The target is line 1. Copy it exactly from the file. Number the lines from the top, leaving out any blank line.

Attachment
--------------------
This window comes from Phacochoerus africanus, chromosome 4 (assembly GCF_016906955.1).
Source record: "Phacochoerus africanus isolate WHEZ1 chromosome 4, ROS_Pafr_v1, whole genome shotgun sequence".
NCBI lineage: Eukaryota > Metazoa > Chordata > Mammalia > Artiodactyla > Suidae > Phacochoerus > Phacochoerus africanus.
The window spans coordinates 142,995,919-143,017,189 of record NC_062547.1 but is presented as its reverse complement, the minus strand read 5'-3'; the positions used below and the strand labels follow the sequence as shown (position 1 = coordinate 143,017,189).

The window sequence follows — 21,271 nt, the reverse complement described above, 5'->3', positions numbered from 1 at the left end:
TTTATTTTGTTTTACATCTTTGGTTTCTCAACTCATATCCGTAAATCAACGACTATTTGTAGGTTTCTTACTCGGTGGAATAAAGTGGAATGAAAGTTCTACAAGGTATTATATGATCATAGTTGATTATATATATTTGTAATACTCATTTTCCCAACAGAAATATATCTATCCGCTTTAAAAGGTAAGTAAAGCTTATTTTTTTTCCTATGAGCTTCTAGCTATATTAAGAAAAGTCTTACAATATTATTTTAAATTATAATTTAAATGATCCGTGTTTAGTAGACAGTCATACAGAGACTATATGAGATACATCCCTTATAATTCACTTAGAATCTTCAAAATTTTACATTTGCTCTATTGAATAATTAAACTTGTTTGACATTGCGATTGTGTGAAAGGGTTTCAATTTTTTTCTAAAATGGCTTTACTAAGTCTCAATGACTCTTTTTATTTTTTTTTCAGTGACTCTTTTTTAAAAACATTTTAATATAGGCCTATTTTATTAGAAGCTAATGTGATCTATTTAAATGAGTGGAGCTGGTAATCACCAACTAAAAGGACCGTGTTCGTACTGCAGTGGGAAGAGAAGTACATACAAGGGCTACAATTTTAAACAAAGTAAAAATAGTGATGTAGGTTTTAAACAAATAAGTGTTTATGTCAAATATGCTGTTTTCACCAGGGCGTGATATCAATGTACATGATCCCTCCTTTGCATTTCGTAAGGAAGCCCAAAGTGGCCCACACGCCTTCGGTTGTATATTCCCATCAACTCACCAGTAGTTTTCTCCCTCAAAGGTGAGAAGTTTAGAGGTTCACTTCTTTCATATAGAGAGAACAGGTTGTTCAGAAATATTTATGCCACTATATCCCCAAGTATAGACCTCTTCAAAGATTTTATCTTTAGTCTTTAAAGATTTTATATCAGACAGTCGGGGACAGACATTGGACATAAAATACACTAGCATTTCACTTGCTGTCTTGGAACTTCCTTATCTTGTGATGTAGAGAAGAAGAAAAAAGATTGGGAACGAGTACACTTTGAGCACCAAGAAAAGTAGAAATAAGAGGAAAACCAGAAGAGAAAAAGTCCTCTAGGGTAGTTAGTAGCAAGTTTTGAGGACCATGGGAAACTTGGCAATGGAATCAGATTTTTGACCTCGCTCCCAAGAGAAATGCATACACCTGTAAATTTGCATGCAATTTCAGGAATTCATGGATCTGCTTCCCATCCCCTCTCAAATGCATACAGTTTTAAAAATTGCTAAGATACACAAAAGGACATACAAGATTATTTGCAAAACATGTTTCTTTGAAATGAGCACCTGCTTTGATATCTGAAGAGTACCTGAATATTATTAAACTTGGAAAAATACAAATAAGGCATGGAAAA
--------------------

This window comes from Phacochoerus africanus, chromosome 4 (assembly GCF_016906955.1).